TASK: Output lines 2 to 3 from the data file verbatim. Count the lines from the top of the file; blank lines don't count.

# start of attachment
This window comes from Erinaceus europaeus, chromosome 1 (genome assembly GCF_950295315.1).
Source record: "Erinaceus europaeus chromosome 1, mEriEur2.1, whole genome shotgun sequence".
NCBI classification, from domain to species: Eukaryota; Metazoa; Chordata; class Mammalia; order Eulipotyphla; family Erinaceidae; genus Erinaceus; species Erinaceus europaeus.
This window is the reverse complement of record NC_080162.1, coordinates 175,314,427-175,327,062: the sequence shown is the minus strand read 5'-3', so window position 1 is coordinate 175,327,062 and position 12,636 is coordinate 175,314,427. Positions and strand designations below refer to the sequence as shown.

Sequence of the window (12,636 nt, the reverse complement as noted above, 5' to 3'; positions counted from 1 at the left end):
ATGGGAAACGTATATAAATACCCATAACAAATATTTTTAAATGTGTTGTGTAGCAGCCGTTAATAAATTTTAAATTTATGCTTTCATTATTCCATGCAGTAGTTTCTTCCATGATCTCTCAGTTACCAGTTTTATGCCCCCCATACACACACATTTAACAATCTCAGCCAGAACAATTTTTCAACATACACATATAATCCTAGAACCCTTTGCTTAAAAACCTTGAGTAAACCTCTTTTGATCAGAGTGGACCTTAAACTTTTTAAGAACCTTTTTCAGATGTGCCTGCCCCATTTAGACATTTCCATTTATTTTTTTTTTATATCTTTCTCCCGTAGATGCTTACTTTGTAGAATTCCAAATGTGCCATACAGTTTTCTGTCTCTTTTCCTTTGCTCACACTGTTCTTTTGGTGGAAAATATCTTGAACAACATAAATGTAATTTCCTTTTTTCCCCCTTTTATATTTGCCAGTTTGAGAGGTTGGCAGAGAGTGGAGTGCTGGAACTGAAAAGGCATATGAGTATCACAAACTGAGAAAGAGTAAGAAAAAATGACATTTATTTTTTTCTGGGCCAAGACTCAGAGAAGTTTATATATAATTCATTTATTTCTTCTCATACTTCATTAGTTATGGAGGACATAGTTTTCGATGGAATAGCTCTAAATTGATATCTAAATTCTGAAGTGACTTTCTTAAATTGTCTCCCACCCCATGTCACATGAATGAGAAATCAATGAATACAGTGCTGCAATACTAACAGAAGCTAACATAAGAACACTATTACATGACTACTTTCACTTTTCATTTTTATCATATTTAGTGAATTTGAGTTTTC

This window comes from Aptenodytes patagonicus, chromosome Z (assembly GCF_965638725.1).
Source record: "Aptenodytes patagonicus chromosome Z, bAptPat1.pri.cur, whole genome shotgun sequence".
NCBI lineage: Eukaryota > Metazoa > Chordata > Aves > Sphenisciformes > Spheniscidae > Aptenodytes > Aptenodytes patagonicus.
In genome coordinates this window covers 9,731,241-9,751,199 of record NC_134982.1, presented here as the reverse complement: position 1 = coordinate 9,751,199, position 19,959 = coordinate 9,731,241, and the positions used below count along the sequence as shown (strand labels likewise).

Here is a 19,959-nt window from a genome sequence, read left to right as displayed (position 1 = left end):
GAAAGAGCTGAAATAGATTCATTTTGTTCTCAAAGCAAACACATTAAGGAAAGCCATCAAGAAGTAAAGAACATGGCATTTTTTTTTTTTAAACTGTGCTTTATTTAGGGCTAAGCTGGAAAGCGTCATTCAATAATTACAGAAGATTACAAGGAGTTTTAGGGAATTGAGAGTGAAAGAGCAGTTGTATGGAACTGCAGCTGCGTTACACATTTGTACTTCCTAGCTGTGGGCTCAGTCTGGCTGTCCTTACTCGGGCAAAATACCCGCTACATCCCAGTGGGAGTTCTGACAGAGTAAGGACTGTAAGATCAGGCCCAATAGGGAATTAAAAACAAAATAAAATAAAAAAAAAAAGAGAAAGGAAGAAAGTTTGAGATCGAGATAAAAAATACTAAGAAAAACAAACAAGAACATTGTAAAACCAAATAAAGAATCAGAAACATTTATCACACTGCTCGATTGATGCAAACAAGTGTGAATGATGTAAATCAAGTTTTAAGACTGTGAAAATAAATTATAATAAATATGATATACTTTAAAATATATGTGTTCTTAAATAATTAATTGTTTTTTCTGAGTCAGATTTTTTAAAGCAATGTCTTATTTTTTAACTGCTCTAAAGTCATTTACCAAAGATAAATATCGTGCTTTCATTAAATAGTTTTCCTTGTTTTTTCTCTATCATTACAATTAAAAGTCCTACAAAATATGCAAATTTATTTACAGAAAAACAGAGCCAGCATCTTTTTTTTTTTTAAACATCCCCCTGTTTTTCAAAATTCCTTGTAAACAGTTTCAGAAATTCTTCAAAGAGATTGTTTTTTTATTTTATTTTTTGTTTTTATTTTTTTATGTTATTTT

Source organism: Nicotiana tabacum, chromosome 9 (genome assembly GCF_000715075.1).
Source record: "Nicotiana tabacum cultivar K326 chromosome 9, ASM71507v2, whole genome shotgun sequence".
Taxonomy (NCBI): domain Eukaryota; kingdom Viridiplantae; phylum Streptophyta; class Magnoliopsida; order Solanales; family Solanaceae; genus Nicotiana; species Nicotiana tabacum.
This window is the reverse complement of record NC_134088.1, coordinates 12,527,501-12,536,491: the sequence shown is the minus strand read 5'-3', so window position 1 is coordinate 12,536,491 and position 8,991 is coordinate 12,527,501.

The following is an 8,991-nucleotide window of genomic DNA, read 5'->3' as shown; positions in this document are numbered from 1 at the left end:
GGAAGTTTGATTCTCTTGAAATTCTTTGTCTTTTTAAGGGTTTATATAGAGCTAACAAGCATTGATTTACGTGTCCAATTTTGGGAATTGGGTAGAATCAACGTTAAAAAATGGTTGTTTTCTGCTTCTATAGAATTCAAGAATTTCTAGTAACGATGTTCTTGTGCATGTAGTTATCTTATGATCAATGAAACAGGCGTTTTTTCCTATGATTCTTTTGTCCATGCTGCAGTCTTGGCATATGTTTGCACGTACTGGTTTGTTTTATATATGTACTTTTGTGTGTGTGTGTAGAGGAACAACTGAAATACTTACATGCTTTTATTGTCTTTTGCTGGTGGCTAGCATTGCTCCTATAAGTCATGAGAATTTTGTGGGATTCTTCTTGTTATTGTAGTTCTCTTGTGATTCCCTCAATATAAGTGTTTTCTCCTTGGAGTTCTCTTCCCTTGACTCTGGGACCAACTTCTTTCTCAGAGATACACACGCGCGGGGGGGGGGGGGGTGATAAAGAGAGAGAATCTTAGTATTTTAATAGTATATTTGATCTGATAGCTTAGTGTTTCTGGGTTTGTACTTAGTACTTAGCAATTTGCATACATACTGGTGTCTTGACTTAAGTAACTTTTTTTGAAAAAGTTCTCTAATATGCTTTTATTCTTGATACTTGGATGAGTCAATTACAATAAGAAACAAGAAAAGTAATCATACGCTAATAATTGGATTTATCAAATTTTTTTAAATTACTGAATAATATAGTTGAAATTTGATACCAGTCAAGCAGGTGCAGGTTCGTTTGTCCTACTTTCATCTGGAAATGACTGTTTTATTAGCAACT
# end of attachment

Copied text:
Source record: "Erinaceus europaeus chromosome 1, mEriEur2.1, whole genome shotgun sequence".
NCBI classification, from domain to species: Eukaryota; Metazoa; Chordata; class Mammalia; order Eulipotyphla; family Erinaceidae; genus Erinaceus; species Erinaceus europaeus.